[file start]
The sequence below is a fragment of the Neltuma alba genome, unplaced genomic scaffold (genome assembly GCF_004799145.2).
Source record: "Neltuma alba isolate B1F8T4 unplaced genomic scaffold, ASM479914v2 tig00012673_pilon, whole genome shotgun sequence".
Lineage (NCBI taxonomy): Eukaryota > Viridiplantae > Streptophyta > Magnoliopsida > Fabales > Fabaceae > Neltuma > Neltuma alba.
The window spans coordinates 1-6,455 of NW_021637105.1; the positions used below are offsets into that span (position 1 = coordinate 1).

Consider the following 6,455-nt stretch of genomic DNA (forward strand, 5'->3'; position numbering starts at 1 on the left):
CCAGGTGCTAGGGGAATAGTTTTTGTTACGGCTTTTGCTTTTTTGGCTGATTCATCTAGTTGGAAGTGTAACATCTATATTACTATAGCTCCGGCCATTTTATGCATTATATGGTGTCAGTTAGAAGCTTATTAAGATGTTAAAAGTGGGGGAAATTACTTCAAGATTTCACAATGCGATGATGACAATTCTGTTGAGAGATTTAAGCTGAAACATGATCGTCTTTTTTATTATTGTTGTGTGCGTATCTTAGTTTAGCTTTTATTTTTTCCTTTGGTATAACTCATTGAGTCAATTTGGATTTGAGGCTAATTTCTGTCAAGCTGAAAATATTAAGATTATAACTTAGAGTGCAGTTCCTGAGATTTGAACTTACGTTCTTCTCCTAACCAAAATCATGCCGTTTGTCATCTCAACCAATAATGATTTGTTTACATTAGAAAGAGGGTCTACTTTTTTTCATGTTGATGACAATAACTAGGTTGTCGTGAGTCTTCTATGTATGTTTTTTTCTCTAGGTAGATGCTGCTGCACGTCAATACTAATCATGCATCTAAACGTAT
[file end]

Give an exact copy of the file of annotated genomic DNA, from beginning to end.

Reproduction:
The sequence below is a fragment of the Neltuma alba genome, unplaced genomic scaffold (genome assembly GCF_004799145.2).
Source record: "Neltuma alba isolate B1F8T4 unplaced genomic scaffold, ASM479914v2 tig00012673_pilon, whole genome shotgun sequence".
Lineage (NCBI taxonomy): Eukaryota > Viridiplantae > Streptophyta > Magnoliopsida > Fabales > Fabaceae > Neltuma > Neltuma alba.
The window spans coordinates 1-6,455 of NW_021637105.1; the positions used below are offsets into that span (position 1 = coordinate 1).

Consider the following 6,455-nt stretch of genomic DNA (forward strand, 5'->3'; position numbering starts at 1 on the left):
CCAGGTGCTAGGGGAATAGTTTTTGTTACGGCTTTTGCTTTTTTGGCTGATTCATCTAGTTGGAAGTGTAACATCTATATTACTATAGCTCCGGCCATTTTATGCATTATATGGTGTCAGTTAGAAGCTTATTAAGATGTTAAAAGTGGGGGAAATTACTTCAAGATTTCACAATGCGATGATGACAATTCTGTTGAGAGATTTAAGCTGAAACATGATCGTCTTTTTTATTATTGTTGTGTGCGTATCTTAGTTTAGCTTTTATTTTTTCCTTTGGTATAACTCATTGAGTCAATTTGGATTTGAGGCTAATTTCTGTCAAGCTGAAAATATTAAGATTATAACTTAGAGTGCAGTTCCTGAGATTTGAACTTACGTTCTTCTCCTAACCAAAATCATGCCGTTTGTCATCTCAACCAATAATGATTTGTTTACATTAGAAAGAGGGTCTACTTTTTTTCATGTTGATGACAATAACTAGGTTGTCGTGAGTCTTCTATGTATGTTTTTTTCTCTAGGTAGATGCTGCTGCACGTCAATACTAATCATGCATCTAAACGTAT